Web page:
Consulting is one of the hottest businesses that could provide you with both flexibility – and money – today. If you have expertise and skills that others may be willing to pay for, starting a consulting business may be your way towards financial independence.
Companies are increasingly outsourcing services and expertise no longer available from their own staff, bringing in consultants to help fill in the gaps. Consultants have become so in-demand as people in business, health care, education, government, and other fields are calling on specialists to provide answers to ever-growing complex problems.
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However, establishing and maintaining a consulting practice is not easy; rather, is a constant process of self-marketing. Strong expertise and solid reputation do not guarantee success in the consulting business. Never make the mistake in believing that your reputation can sell itself on auto-pilot mode and that you can simply sit and wait for work. As a consultant, you need to aggressively sell your product – you!
Here are several major steps that show how anyone can turn knowledge and experience into a profitable consulting business.
Forge harmonious working relationship with the client.
It’s the mantra of the ’90s business professional: build relationships that last beyond the initial sale. From the start of the relationship, clarify expectations from the assignment: describe what you do in specific terms and specify what benefits the client will obtain. Clients have high expectations of consultants hired for their expertise or specific skills.
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If you are capable of producing the quality of work that you believe customers will continue coming back for, then consulting may be for you. Furthermore, don’t expend a lot of energy if it looks like you’ll make only one sale; spending too much time with this kind of one-shot deal can blow a whole year of sales with another potential client.
Clearly state your objectives and strategies.
As a consultant, you’ll be expected to solve some problems of a fairly large nature. You need to be as clear as possible in your proposal as to what you’ll be providing for the price you’re asking. Be forceful in describing the advantages the client will enjoy in dealing with you. How else can a company determine whether you’re worth it? Always remind the client in your proposal of why they need you in the first place. The reader must weigh the cost of your service against the benefits he/she will reap. Help him/her decide with numbers, i.e., “Increase Productivity by 300%.”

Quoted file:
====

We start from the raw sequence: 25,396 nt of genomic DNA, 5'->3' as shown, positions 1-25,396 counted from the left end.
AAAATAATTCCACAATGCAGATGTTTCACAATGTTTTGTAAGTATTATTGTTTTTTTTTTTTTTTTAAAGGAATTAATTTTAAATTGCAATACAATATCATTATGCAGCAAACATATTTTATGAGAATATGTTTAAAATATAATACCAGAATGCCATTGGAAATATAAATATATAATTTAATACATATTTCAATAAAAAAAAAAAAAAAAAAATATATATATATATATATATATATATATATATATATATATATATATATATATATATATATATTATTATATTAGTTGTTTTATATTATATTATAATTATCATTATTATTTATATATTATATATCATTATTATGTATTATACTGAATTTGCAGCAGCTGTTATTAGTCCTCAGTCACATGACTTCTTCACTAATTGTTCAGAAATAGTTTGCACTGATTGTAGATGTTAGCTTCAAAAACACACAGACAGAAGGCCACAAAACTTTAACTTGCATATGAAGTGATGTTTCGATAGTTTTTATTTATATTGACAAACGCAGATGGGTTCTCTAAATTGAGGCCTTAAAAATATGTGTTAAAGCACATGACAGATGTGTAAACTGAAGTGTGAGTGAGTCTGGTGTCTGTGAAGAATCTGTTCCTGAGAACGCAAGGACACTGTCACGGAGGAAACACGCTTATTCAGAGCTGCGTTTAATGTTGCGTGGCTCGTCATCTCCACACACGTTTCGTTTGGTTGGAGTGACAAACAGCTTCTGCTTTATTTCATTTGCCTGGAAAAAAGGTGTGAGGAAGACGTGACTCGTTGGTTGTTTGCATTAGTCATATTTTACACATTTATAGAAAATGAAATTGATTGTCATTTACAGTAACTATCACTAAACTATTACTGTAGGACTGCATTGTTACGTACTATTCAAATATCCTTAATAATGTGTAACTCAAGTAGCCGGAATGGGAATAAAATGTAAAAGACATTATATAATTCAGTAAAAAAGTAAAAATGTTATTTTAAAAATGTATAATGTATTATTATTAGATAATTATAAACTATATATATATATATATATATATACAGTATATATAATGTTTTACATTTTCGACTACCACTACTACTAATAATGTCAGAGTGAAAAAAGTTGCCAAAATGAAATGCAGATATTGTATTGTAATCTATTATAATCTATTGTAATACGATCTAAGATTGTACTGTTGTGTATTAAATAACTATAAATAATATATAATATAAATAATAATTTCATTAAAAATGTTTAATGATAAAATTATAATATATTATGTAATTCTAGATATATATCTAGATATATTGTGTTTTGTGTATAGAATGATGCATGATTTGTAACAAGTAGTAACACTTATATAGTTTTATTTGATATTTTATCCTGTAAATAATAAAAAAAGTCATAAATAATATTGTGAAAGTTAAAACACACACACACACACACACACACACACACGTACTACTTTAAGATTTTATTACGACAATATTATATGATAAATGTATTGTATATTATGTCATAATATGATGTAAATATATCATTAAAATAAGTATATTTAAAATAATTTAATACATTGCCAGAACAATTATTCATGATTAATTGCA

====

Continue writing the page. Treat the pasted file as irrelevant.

Present a polished, professional image.
You are in the image business, and your clients’ perceptions of you are what ultimately bring in the sale. The best way to attract new clients is to be recognized as an expert in your field or industry. Present yourself as an expert with marketable skills based on a combination of knowledge and education in your field and years of experience in your industry.
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Clients are willing to pay a premium for these skills because they are rare. They need to see you as successful, in demand, and of the highest quality there is — so make sure all of your materials, from business cards to sample videos, convey the image of an expert whose knowledge they can benefit from.
Don’t be afraid to offer free, introductory sessions when you need to.
So often, consultants get caught up in thinking that every hour should be a billable one. They fail to see the merits of giving away their services. Being a consultant doesn’t mean the meter should always be running. This is especially true if you are just starting out. Keep in mind that you need to build awareness of your services before you can sell folks on them. Unless you are able to connect your knowledge and experience to the needs of a contact you currently have, it may be awhile before you get your first assignment. The best way to get them interested is to hold a free information seminar once every quarter or so. Speaking to association groups and non-profits for free or a fraction of your normal fee could likewise provide valuable exposure and referrals.